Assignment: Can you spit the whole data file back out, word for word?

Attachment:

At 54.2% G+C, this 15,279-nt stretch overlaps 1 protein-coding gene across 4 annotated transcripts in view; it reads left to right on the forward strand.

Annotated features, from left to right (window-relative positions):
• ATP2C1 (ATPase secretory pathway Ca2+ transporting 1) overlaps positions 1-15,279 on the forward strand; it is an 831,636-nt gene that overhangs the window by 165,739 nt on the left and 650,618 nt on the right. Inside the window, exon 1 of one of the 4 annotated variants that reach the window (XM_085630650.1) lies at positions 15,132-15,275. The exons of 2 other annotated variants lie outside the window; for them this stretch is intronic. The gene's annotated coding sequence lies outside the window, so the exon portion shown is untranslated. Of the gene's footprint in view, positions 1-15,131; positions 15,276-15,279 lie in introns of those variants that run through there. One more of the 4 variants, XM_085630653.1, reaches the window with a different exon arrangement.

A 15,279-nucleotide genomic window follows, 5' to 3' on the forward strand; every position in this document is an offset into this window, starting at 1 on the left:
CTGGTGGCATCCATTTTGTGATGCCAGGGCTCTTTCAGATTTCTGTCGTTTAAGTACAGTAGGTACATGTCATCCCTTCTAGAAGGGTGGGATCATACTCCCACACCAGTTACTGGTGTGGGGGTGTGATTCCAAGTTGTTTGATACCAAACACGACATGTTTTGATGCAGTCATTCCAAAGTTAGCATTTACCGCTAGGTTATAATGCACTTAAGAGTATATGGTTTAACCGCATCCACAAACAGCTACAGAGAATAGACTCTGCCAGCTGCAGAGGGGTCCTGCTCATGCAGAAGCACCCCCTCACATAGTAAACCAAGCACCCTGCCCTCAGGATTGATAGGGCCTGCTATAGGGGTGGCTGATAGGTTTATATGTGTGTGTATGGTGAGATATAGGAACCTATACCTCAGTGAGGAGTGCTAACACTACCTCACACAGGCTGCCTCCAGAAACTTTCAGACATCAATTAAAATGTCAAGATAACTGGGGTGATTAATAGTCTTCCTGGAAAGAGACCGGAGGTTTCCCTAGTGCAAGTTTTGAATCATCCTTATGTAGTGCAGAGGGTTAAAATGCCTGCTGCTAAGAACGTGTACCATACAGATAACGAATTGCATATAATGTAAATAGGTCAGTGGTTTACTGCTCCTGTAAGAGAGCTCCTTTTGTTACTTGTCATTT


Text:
At 54.2% G+C, this 15,279-nt stretch overlaps 1 protein-coding gene across 4 annotated transcripts in view; it reads left to right on the forward strand.

Annotated features, from left to right (window-relative positions):
• ATP2C1 (ATPase secretory pathway Ca2+ transporting 1) overlaps positions 1-15,279 on the forward strand; it is an 831,636-nt gene that overhangs the window by 165,739 nt on the left and 650,618 nt on the right. Inside the window, exon 1 of one of the 4 annotated variants that reach the window (XM_085630650.1) lies at positions 15,132-15,275. The exons of 2 other annotated variants lie outside the window; for them this stretch is intronic. The gene's annotated coding sequence lies outside the window, so the exon portion shown is untranslated. Of the gene's footprint in view, positions 1-15,131; positions 15,276-15,279 lie in introns of those variants that run through there. One more of the 4 variants, XM_085630653.1, reaches the window with a different exon arrangement.

A 15,279-nucleotide genomic window follows, 5' to 3' on the forward strand; every position in this document is an offset into this window, starting at 1 on the left:
CTGGTGGCATCCATTTTGTGATGCCAGGGCTCTTTCAGATTTCTGTCGTTTAAGTACAGTAGGTACATGTCATCCCTTCTAGAAGGGTGGGATCATACTCCCACACCAGTTACTGGTGTGGGGGTGTGATTCCAAGTTGTTTGATACCAAACACGACATGTTTTGATGCAGTCATTCCAAAGTTAGCATTTACCGCTAGGTTATAATGCACTTAAGAGTATATGGTTTAACCGCATCCACAAACAGCTACAGAGAATAGACTCTGCCAGCTGCAGAGGGGTCCTGCTCATGCAGAAGCACCCCCTCACATAGTAAACCAAGCACCCTGCCCTCAGGATTGATAGGGCCTGCTATAGGGGTGGCTGATAGGTTTATATGTGTGTGTATGGTGAGATATAGGAACCTATACCTCAGTGAGGAGTGCTAACACTACCTCACACAGGCTGCCTCCAGAAACTTTCAGACATCAATTAAAATGTCAAGATAACTGGGGTGATTAATAGTCTTCCTGGAAAGAGACCGGAGGTTTCCCTAGTGCAAGTTTTGAATCATCCTTATGTAGTGCAGAGGGTTAAAATGCCTGCTGCTAAGAACGTGTACCATACAGATAACGAATTGCATATAATGTAAATAGGTCAGTGGTTTACTGCTCCTGTAAGAGAGCTCCTTTTGTTACTTGTCATTT